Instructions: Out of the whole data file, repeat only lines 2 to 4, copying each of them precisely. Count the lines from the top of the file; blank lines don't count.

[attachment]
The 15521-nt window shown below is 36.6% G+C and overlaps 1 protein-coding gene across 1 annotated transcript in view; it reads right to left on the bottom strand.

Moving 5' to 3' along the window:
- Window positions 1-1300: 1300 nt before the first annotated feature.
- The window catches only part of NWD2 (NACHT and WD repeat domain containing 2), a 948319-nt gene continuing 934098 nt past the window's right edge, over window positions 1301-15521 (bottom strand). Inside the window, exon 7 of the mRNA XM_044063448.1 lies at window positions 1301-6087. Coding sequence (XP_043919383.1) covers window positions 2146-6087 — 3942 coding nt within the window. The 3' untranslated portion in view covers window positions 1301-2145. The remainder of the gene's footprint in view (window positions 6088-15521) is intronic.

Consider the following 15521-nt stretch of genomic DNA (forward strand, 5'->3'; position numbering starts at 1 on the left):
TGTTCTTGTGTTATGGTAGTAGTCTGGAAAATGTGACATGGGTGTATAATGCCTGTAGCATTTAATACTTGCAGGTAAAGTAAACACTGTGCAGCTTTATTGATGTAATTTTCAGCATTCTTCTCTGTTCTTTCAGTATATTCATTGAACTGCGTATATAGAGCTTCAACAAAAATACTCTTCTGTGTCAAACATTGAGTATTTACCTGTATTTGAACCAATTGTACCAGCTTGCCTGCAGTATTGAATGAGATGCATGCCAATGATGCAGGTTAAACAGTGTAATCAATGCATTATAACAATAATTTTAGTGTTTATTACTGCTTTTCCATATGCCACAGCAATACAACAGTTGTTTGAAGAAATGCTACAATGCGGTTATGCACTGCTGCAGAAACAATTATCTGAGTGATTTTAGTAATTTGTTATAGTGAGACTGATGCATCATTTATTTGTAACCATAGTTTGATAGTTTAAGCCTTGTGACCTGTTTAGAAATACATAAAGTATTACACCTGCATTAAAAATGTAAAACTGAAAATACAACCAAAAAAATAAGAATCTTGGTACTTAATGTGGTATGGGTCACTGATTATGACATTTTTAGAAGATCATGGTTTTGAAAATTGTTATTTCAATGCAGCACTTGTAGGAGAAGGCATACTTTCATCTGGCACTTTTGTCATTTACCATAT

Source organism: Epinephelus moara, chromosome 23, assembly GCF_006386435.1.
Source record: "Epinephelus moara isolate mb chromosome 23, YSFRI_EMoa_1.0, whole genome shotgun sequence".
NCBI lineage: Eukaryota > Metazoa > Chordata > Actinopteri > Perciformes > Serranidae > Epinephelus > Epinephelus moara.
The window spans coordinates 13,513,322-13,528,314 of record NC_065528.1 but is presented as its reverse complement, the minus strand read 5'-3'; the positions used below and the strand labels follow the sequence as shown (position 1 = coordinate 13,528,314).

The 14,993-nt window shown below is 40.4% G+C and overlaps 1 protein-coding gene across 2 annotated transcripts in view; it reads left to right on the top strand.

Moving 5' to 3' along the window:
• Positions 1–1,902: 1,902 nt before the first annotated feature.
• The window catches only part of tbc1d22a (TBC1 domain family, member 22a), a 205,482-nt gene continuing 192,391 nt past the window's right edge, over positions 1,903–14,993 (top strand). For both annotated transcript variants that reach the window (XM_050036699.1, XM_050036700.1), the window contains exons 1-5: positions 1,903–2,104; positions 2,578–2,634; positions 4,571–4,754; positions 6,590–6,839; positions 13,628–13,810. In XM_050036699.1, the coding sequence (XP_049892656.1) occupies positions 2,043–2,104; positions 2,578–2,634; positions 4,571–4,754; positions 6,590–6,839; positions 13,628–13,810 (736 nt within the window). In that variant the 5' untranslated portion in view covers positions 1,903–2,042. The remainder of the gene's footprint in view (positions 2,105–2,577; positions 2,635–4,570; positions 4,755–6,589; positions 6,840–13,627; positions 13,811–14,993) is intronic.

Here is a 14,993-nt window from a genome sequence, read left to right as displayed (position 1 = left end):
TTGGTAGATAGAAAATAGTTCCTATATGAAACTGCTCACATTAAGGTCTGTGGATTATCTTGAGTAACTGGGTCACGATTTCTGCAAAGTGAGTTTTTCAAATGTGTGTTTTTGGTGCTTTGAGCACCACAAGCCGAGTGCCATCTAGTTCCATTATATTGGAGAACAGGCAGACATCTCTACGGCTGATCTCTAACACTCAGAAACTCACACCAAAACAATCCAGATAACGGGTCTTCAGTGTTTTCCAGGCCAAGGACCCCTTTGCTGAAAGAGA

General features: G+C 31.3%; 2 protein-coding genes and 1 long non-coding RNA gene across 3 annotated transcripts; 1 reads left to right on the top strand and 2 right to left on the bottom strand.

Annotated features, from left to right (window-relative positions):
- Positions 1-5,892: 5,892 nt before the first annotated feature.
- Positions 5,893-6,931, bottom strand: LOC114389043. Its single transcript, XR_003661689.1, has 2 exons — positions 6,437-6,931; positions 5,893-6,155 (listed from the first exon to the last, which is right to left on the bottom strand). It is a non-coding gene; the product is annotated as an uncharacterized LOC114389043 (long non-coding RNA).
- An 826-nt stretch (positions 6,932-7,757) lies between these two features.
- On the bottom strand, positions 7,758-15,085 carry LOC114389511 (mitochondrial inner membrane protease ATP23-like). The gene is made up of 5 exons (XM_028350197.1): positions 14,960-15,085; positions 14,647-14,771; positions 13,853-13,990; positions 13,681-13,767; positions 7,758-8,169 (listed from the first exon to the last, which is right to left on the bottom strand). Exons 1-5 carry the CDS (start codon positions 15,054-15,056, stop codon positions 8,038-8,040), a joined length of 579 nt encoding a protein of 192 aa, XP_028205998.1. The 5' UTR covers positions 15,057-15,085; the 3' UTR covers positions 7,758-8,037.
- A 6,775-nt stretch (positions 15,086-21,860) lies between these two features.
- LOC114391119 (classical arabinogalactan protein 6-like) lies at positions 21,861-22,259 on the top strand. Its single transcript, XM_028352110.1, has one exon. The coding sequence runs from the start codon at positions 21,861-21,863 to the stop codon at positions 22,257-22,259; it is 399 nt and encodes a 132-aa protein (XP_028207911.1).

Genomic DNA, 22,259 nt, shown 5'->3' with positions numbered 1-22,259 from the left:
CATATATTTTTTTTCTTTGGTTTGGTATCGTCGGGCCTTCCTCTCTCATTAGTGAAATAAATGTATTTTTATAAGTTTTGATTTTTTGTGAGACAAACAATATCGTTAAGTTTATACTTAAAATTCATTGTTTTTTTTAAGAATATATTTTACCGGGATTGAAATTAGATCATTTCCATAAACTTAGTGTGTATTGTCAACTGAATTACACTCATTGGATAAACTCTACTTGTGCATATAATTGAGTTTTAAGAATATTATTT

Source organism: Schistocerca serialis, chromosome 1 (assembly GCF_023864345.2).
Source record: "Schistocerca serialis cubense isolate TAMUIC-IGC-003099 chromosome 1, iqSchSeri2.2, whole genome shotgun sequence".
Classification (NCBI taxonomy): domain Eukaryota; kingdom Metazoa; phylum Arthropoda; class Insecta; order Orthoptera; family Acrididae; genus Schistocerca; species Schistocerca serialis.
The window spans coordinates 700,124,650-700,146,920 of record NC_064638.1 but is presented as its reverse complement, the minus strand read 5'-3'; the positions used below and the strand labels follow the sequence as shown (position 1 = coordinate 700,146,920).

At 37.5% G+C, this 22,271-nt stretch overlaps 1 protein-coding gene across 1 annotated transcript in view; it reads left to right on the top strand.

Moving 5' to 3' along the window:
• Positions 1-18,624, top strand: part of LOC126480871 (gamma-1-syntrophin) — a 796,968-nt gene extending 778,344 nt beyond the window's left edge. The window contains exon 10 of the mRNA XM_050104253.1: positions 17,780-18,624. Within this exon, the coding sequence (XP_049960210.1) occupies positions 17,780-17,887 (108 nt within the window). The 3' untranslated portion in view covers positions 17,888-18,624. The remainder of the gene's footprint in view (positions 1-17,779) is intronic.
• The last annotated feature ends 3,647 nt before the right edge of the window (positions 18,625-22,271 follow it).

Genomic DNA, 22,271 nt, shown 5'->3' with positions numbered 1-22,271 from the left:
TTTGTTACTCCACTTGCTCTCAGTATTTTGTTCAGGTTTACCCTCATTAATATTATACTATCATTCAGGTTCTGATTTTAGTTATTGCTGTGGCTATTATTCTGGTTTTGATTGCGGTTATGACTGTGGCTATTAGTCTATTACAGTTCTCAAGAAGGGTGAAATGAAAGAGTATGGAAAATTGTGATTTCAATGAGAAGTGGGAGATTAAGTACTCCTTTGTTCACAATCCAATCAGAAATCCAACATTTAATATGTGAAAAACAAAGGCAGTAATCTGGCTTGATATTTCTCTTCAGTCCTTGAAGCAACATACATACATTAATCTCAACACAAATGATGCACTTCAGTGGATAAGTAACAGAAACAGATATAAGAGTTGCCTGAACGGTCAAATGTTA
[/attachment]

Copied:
Moving 5' to 3' along the window:
- Window positions 1-1300: 1300 nt before the first annotated feature.
- The window catches only part of NWD2 (NACHT and WD repeat domain containing 2), a 948319-nt gene continuing 934098 nt past the window's right edge, over window positions 1301-15521 (bottom strand). Inside the window, exon 7 of the mRNA XM_044063448.1 lies at window positions 1301-6087. Coding sequence (XP_043919383.1) covers window positions 2146-6087 — 3942 coding nt within the window. The 3' untranslated portion in view covers window positions 1301-2145. The remainder of the gene's footprint in view (window positions 6088-15521) is intronic.